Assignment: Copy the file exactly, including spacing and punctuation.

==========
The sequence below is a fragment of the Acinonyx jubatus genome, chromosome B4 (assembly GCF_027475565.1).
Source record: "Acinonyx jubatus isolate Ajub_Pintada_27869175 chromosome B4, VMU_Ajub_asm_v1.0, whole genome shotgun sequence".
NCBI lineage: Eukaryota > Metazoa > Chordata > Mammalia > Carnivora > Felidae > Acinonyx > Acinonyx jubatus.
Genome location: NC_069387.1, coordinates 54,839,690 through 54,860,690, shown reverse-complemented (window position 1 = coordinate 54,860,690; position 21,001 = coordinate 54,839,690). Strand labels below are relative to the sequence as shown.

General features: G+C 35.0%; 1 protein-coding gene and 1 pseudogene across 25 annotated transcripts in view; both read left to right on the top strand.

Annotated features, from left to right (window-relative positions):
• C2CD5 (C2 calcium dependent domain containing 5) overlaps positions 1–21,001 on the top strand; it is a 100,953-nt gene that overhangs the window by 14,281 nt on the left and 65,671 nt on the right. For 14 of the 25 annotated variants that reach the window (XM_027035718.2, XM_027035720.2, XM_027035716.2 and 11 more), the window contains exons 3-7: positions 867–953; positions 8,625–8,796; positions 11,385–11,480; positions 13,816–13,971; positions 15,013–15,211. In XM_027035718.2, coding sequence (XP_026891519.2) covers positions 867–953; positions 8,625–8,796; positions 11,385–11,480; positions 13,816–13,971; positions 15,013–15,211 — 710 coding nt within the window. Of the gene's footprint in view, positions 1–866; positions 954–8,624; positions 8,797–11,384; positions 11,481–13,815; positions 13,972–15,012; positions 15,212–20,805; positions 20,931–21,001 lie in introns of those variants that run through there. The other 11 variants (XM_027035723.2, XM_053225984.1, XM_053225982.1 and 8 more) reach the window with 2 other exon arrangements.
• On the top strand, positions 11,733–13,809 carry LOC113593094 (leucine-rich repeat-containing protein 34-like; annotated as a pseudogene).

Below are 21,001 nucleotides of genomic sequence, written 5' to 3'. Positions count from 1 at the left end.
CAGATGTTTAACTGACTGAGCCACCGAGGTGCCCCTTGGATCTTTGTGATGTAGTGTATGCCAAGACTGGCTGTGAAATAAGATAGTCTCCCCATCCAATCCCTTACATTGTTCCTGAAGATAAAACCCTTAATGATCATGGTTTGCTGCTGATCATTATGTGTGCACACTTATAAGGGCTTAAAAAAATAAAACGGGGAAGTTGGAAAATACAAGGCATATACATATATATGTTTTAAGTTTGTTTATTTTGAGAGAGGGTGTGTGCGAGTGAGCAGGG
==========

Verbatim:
The sequence below is a fragment of the Acinonyx jubatus genome, chromosome B4 (assembly GCF_027475565.1).
Source record: "Acinonyx jubatus isolate Ajub_Pintada_27869175 chromosome B4, VMU_Ajub_asm_v1.0, whole genome shotgun sequence".
NCBI lineage: Eukaryota > Metazoa > Chordata > Mammalia > Carnivora > Felidae > Acinonyx > Acinonyx jubatus.
Genome location: NC_069387.1, coordinates 54,839,690 through 54,860,690, shown reverse-complemented (window position 1 = coordinate 54,860,690; position 21,001 = coordinate 54,839,690). Strand labels below are relative to the sequence as shown.

General features: G+C 35.0%; 1 protein-coding gene and 1 pseudogene across 25 annotated transcripts in view; both read left to right on the top strand.

Annotated features, from left to right (window-relative positions):
• C2CD5 (C2 calcium dependent domain containing 5) overlaps positions 1–21,001 on the top strand; it is a 100,953-nt gene that overhangs the window by 14,281 nt on the left and 65,671 nt on the right. For 14 of the 25 annotated variants that reach the window (XM_027035718.2, XM_027035720.2, XM_027035716.2 and 11 more), the window contains exons 3-7: positions 867–953; positions 8,625–8,796; positions 11,385–11,480; positions 13,816–13,971; positions 15,013–15,211. In XM_027035718.2, coding sequence (XP_026891519.2) covers positions 867–953; positions 8,625–8,796; positions 11,385–11,480; positions 13,816–13,971; positions 15,013–15,211 — 710 coding nt within the window. Of the gene's footprint in view, positions 1–866; positions 954–8,624; positions 8,797–11,384; positions 11,481–13,815; positions 13,972–15,012; positions 15,212–20,805; positions 20,931–21,001 lie in introns of those variants that run through there. The other 11 variants (XM_027035723.2, XM_053225984.1, XM_053225982.1 and 8 more) reach the window with 2 other exon arrangements.
• On the top strand, positions 11,733–13,809 carry LOC113593094 (leucine-rich repeat-containing protein 34-like; annotated as a pseudogene).

Below are 21,001 nucleotides of genomic sequence, written 5' to 3'. Positions count from 1 at the left end.
CAGATGTTTAACTGACTGAGCCACCGAGGTGCCCCTTGGATCTTTGTGATGTAGTGTATGCCAAGACTGGCTGTGAAATAAGATAGTCTCCCCATCCAATCCCTTACATTGTTCCTGAAGATAAAACCCTTAATGATCATGGTTTGCTGCTGATCATTATGTGTGCACACTTATAAGGGCTTAAAAAAATAAAACGGGGAAGTTGGAAAATACAAGGCATATACATATATATGTTTTAAGTTTGTTTATTTTGAGAGAGGGTGTGTGCGAGTGAGCAGGG